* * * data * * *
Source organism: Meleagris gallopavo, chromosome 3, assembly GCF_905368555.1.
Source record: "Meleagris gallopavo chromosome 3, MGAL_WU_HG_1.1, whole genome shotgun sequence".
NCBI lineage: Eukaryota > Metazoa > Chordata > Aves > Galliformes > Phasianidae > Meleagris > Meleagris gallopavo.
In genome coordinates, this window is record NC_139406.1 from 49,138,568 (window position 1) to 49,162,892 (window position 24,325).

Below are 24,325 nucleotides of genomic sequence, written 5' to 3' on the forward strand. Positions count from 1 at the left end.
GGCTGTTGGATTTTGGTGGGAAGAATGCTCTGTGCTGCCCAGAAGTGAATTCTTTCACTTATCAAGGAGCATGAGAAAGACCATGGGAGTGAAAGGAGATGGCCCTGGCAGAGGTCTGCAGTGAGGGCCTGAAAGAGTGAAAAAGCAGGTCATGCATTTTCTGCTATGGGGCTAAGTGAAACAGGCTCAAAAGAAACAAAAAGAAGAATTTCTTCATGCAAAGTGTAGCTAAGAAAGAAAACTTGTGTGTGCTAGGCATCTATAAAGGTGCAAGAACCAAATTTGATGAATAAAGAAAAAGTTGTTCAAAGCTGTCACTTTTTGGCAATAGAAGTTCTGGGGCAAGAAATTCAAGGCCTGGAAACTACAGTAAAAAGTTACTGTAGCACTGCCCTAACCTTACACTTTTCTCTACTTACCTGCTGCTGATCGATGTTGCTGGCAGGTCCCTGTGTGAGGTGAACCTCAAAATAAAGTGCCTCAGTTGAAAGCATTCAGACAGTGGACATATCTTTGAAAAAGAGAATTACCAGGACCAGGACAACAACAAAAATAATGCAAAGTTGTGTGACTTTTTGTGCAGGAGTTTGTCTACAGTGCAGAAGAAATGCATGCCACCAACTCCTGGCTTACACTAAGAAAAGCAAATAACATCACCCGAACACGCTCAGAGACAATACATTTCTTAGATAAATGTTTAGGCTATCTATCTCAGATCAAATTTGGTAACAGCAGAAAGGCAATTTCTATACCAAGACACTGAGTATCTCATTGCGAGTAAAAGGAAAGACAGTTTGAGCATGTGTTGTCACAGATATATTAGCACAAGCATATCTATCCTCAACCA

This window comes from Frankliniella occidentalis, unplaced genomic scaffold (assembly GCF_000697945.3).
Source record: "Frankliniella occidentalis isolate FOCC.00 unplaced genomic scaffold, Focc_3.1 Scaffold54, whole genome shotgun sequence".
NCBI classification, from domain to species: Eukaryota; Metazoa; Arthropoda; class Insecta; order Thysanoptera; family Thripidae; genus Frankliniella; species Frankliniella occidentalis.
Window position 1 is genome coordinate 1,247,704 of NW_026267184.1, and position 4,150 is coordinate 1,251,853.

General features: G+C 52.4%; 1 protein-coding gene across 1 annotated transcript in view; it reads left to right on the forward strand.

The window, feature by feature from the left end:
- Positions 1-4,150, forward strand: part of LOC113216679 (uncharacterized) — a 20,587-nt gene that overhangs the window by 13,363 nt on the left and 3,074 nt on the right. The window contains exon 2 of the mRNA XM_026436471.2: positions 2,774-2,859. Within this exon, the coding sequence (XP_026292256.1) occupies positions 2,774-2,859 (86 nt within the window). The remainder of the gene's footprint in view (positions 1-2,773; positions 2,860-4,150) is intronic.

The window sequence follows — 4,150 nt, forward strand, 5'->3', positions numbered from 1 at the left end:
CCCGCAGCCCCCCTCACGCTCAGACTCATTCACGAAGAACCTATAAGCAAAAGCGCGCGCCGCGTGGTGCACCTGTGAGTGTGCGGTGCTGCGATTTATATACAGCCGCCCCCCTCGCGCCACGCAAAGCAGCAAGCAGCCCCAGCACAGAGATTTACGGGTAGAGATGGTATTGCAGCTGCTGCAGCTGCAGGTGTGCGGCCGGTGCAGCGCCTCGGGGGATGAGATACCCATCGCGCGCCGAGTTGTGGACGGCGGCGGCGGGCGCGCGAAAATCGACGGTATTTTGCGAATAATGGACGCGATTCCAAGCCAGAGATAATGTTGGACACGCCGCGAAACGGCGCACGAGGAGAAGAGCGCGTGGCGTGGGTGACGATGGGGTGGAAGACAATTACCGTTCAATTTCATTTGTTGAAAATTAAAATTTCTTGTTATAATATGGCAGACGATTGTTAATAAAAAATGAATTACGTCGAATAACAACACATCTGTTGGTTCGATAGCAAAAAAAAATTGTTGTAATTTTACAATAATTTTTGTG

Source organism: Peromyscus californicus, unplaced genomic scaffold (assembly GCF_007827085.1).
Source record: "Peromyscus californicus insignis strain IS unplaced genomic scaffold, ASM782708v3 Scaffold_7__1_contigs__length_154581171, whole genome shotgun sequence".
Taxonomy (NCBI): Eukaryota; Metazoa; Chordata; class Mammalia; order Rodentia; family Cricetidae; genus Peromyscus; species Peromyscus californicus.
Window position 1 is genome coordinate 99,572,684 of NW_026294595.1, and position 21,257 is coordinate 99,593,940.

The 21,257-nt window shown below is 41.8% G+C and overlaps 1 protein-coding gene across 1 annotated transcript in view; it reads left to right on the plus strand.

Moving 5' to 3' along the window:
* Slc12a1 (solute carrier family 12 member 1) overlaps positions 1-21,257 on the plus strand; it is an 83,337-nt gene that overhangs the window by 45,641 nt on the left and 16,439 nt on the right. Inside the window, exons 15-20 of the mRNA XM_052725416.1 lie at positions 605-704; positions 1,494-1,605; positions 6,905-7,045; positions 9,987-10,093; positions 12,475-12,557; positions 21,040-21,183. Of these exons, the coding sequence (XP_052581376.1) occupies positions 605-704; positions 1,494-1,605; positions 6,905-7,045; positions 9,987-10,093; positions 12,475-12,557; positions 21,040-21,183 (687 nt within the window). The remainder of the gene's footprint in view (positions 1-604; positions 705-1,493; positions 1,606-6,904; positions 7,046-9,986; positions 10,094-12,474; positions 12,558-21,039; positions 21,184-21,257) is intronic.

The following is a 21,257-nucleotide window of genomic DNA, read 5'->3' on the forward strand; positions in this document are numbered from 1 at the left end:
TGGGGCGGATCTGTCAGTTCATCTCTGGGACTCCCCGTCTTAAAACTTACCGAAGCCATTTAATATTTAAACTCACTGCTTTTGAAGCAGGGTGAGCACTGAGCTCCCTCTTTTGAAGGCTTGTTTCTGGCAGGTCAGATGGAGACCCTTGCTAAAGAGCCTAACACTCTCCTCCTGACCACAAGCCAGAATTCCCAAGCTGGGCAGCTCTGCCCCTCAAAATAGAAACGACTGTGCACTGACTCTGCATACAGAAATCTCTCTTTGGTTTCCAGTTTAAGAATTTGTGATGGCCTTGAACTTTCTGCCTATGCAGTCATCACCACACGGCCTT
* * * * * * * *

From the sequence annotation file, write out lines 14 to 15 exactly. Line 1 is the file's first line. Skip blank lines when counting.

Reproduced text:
The window sequence follows — 4,150 nt, forward strand, 5'->3', positions numbered from 1 at the left end:
CCCGCAGCCCCCCTCACGCTCAGACTCATTCACGAAGAACCTATAAGCAAAAGCGCGCGCCGCGTGGTGCACCTGTGAGTGTGCGGTGCTGCGATTTATATACAGCCGCCCCCCTCGCGCCACGCAAAGCAGCAAGCAGCCCCAGCACAGAGATTTACGGGTAGAGATGGTATTGCAGCTGCTGCAGCTGCAGGTGTGCGGCCGGTGCAGCGCCTCGGGGGATGAGATACCCATCGCGCGCCGAGTTGTGGACGGCGGCGGCGGGCGCGCGAAAATCGACGGTATTTTGCGAATAATGGACGCGATTCCAAGCCAGAGATAATGTTGGACACGCCGCGAAACGGCGCACGAGGAGAAGAGCGCGTGGCGTGGGTGACGATGGGGTGGAAGACAATTACCGTTCAATTTCATTTGTTGAAAATTAAAATTTCTTGTTATAATATGGCAGACGATTGTTAATAAAAAATGAATTACGTCGAATAACAACACATCTGTTGGTTCGATAGCAAAAAAAAATTGTTGTAATTTTACAATAATTTTTGTG